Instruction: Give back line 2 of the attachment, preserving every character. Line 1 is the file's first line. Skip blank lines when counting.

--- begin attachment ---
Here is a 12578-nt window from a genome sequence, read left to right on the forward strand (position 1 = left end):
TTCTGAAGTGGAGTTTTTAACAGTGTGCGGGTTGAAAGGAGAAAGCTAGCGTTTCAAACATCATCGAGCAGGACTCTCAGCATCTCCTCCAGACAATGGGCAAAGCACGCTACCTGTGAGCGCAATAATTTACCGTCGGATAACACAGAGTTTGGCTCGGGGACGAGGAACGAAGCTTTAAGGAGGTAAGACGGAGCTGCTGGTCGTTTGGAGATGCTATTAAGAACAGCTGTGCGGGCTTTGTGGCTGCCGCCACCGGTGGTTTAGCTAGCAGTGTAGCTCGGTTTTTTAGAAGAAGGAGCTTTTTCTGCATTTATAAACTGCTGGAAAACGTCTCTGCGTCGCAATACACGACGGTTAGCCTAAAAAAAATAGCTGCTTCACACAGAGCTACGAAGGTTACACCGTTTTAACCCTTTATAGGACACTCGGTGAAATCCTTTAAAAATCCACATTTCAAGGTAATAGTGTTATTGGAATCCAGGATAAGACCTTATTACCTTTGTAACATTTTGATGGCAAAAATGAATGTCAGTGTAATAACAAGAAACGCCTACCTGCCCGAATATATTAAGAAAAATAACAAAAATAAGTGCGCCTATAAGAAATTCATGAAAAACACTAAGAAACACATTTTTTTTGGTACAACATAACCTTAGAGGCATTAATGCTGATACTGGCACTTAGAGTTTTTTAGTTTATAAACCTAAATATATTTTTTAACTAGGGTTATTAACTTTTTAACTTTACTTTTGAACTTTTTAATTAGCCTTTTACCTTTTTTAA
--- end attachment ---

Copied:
TTCTGAAGTGGAGTTTTTAACAGTGTGCGGGTTGAAAGGAGAAAGCTAGCGTTTCAAACATCATCGAGCAGGACTCTCAGCATCTCCTCCAGACAATGGGCAAAGCACGCTACCTGTGAGCGCAATAATTTACCGTCGGATAACACAGAGTTTGGCTCGGGGACGAGGAACGAAGCTTTAAGGAGGTAAGACGGAGCTGCTGGTCGTTTGGAGATGCTATTAAGAACAGCTGTGCGGGCTTTGTGGCTGCCGCCACCGGTGGTTTAGCTAGCAGTGTAGCTCGGTTTTTTAGAAGAAGGAGCTTTTTCTGCATTTATAAACTGCTGGAAAACGTCTCTGCGTCGCAATACACGACGGTTAGCCTAAAAAAAATAGCTGCTTCACACAGAGCTACGAAGGTTACACCGTTTTAACCCTTTATAGGACACTCGGTGAAATCCTTTAAAAATCCACATTTCAAGGTAATAGTGTTATTGGAATCCAGGATAAGACCTTATTACCTTTGTAACATTTTGATGGCAAAAATGAATGTCAGTGTAATAACAAGAAACGCCTACCTGCCCGAATATATTAAGAAAAATAACAAAAATAAGTGCGCCTATAAGAAATTCATGAAAAACACTAAGAAACACATTTTTTTTGGTACAACATAACCTTAGAGGCATTAATGCTGATACTGGCACTTAGAGTTTTTTAGTTTATAAACCTAAATATATTTTTTAACTAGGGTTATTAACTTTTTAACTTTACTTTTGAACTTTTTAATTAGCCTTTTACCTTTTTTAA